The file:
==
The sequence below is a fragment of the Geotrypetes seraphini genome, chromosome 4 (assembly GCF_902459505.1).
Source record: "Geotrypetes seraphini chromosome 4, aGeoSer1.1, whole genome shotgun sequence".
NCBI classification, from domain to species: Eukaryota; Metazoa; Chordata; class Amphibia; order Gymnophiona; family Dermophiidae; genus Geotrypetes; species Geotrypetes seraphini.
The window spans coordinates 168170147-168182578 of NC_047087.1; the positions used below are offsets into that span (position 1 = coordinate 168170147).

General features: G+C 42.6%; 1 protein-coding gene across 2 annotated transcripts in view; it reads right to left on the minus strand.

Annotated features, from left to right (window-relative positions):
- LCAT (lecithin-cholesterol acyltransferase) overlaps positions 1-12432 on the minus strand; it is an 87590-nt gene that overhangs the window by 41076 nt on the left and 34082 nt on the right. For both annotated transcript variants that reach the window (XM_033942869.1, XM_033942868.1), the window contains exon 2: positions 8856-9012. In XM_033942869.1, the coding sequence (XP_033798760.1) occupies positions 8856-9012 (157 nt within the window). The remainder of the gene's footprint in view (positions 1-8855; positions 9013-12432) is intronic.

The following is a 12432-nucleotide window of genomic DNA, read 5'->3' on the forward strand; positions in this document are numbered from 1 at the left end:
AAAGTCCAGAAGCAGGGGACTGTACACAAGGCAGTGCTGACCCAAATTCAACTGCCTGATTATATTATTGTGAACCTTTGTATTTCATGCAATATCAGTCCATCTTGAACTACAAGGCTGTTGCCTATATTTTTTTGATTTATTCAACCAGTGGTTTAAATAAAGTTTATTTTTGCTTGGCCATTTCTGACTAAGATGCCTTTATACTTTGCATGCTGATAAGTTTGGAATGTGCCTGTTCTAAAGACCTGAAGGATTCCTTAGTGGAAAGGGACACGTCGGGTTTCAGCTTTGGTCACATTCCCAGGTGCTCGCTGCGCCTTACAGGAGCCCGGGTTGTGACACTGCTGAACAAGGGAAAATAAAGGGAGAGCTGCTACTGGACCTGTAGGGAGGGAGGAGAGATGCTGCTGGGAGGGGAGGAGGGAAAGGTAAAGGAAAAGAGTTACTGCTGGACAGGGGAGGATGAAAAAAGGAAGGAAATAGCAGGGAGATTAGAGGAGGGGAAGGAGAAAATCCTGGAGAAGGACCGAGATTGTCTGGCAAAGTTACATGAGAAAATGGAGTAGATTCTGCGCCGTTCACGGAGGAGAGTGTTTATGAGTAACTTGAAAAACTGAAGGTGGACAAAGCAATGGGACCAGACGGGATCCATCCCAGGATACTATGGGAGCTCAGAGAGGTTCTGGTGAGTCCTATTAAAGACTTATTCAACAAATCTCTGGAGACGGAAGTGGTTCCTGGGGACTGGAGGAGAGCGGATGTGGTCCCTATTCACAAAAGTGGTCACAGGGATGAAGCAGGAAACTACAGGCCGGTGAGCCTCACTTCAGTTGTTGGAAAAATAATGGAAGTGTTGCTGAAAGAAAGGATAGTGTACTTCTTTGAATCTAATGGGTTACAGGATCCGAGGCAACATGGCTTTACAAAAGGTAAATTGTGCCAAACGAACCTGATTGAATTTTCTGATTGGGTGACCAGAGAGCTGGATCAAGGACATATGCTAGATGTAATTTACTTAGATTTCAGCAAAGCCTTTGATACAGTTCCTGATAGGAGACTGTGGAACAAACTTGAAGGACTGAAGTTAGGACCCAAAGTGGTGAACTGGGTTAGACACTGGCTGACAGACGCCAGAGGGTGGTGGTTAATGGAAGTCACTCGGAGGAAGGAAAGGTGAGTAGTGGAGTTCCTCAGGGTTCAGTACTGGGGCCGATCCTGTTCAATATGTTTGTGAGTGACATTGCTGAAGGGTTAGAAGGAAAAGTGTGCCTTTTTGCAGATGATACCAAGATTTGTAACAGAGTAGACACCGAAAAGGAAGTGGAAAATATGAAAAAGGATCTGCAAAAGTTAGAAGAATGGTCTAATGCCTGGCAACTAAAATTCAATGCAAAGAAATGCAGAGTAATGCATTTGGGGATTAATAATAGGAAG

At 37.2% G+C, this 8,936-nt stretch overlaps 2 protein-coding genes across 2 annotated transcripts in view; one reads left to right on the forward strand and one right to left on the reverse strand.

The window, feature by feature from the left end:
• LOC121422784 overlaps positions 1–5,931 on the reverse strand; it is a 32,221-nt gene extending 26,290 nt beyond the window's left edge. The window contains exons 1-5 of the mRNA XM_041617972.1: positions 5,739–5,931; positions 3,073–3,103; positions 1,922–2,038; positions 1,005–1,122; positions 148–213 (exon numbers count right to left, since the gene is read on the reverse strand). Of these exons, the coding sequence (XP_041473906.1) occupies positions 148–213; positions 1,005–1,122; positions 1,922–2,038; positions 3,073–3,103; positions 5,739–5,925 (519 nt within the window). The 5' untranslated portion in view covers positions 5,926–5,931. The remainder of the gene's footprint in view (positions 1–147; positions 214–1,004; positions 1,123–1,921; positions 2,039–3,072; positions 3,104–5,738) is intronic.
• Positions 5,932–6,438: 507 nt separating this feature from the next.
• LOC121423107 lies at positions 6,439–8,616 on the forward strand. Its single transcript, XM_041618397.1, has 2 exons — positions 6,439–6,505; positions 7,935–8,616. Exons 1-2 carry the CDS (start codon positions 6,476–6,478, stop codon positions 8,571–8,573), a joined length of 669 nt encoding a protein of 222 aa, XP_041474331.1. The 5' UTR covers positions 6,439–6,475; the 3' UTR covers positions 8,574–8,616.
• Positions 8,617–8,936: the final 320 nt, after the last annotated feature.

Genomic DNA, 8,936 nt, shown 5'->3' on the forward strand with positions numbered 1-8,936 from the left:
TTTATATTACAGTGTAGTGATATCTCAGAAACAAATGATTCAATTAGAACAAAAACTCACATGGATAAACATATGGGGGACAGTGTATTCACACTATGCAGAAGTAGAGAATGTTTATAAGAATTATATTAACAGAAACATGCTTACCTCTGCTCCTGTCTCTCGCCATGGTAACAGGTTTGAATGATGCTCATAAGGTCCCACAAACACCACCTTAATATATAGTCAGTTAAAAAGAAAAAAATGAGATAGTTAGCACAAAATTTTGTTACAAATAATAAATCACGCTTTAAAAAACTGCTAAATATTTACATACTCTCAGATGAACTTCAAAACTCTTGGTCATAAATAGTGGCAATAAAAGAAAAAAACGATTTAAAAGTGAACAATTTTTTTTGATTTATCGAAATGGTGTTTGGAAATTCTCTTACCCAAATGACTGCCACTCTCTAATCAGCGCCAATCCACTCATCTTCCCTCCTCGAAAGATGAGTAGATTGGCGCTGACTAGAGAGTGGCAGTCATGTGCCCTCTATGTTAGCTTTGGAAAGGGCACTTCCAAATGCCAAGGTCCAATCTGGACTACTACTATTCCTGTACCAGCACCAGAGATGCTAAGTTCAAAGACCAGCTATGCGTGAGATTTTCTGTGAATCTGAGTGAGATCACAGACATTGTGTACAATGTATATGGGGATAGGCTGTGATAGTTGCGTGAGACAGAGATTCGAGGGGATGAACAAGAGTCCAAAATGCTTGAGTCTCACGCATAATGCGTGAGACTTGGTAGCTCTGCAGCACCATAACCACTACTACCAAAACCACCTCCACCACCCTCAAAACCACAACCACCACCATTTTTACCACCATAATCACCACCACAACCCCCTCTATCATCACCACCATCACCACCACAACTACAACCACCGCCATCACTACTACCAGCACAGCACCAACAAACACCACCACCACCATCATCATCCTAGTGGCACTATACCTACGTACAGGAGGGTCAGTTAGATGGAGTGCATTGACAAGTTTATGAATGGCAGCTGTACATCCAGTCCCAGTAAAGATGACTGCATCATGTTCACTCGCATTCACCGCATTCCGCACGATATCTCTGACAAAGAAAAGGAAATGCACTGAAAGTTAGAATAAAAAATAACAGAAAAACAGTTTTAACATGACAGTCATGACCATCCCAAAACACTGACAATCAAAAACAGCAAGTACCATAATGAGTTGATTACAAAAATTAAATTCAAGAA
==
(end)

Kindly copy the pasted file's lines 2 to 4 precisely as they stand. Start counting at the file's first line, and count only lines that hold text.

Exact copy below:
Source record: "Geotrypetes seraphini chromosome 4, aGeoSer1.1, whole genome shotgun sequence".
NCBI classification, from domain to species: Eukaryota; Metazoa; Chordata; class Amphibia; order Gymnophiona; family Dermophiidae; genus Geotrypetes; species Geotrypetes seraphini.
The window spans coordinates 168170147-168182578 of NC_047087.1; the positions used below are offsets into that span (position 1 = coordinate 168170147).